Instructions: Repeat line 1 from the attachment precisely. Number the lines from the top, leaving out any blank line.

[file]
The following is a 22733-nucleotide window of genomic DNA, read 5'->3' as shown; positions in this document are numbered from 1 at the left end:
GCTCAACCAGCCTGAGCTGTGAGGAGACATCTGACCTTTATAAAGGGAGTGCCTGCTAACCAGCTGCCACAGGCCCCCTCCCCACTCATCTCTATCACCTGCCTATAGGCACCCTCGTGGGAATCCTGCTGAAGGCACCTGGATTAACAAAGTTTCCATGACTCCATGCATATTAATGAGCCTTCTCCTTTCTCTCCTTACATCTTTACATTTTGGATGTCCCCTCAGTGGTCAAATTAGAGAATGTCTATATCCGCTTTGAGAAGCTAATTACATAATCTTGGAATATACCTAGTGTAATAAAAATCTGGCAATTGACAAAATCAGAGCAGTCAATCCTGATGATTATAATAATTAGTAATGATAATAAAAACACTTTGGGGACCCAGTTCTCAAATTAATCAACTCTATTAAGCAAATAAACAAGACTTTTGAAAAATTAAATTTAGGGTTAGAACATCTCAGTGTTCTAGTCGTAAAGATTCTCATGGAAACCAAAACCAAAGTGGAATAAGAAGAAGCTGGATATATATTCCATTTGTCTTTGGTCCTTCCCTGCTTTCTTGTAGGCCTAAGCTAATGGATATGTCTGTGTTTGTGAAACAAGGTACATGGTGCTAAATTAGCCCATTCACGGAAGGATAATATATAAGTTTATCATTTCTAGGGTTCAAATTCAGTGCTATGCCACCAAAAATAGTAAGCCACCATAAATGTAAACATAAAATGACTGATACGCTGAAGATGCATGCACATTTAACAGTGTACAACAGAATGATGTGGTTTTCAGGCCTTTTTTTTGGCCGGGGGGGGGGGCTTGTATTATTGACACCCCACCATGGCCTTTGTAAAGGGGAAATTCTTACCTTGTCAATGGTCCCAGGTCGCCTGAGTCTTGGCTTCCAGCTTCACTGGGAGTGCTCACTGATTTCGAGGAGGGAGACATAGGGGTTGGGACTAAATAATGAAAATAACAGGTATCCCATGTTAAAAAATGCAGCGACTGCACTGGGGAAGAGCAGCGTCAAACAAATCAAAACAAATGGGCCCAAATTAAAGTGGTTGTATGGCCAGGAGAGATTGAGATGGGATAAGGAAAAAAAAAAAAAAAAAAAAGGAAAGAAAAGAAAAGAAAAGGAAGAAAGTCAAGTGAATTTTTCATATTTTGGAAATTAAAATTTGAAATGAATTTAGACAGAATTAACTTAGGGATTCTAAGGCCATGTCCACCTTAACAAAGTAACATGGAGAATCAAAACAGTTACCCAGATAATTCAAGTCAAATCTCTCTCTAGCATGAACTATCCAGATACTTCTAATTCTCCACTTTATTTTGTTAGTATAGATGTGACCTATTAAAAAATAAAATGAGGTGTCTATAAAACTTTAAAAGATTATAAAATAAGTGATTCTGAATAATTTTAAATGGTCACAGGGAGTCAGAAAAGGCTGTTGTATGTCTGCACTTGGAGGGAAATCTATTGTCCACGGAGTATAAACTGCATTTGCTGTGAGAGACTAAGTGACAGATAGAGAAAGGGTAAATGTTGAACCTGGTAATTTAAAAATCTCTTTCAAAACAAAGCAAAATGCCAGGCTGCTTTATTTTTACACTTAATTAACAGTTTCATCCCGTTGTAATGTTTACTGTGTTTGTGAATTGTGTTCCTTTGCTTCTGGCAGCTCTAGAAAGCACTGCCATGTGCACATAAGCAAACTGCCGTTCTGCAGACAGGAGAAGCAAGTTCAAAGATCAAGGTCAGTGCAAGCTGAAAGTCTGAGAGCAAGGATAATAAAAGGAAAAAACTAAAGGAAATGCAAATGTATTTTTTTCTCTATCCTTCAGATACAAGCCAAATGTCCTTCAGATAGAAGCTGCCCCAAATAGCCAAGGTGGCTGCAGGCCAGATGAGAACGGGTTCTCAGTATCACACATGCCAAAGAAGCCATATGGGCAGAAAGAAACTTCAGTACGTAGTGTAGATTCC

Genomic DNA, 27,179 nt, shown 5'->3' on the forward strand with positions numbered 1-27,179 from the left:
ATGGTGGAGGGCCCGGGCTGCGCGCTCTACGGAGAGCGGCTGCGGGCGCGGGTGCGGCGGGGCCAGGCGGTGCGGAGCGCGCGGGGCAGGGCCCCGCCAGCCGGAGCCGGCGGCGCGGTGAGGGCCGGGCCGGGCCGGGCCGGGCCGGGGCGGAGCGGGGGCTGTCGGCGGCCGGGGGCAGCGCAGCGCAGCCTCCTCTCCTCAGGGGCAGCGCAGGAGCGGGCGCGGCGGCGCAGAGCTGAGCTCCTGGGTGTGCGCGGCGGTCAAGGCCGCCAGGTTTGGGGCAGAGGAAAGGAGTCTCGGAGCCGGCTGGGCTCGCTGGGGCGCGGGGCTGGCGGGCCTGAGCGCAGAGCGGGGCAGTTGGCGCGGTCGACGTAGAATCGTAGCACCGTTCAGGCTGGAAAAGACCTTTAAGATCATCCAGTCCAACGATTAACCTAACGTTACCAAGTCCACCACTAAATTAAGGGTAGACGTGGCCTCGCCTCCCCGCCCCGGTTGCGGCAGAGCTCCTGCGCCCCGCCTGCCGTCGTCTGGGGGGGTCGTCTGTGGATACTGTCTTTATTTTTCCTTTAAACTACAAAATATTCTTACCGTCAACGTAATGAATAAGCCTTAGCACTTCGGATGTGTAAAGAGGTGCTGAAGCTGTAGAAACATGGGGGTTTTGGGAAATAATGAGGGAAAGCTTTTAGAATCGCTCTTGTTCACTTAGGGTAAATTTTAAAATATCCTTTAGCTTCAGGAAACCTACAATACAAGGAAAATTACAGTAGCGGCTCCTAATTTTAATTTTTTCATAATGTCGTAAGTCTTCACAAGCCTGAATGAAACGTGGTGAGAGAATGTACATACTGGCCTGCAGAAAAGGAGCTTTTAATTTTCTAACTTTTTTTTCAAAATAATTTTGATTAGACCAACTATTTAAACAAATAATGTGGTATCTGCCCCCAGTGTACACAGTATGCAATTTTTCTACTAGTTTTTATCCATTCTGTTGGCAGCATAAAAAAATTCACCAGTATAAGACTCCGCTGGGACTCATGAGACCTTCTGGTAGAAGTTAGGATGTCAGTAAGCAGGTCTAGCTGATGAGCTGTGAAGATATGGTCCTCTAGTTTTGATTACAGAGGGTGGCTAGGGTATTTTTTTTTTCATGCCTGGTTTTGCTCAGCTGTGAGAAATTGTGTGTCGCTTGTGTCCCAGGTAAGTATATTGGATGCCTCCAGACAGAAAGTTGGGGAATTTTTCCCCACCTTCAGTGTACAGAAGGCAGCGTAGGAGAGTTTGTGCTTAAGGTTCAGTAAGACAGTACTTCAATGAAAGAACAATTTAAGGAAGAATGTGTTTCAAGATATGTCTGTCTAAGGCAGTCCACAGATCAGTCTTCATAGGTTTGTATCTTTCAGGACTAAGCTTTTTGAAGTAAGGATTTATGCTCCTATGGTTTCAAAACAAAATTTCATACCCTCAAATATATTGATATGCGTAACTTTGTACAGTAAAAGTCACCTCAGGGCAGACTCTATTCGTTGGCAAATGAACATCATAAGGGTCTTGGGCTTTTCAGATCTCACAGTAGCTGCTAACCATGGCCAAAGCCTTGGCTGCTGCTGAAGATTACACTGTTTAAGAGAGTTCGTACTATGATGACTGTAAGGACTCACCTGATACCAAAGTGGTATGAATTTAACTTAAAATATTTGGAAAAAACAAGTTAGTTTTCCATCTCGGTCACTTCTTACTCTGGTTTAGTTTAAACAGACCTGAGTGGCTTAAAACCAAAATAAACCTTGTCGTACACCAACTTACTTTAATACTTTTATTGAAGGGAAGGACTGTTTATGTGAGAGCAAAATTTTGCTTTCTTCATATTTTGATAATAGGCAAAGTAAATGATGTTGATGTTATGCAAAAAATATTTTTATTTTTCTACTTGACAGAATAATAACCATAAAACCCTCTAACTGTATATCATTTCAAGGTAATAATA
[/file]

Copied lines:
The following is a 22733-nucleotide window of genomic DNA, read 5'->3' as shown; positions in this document are numbered from 1 at the left end: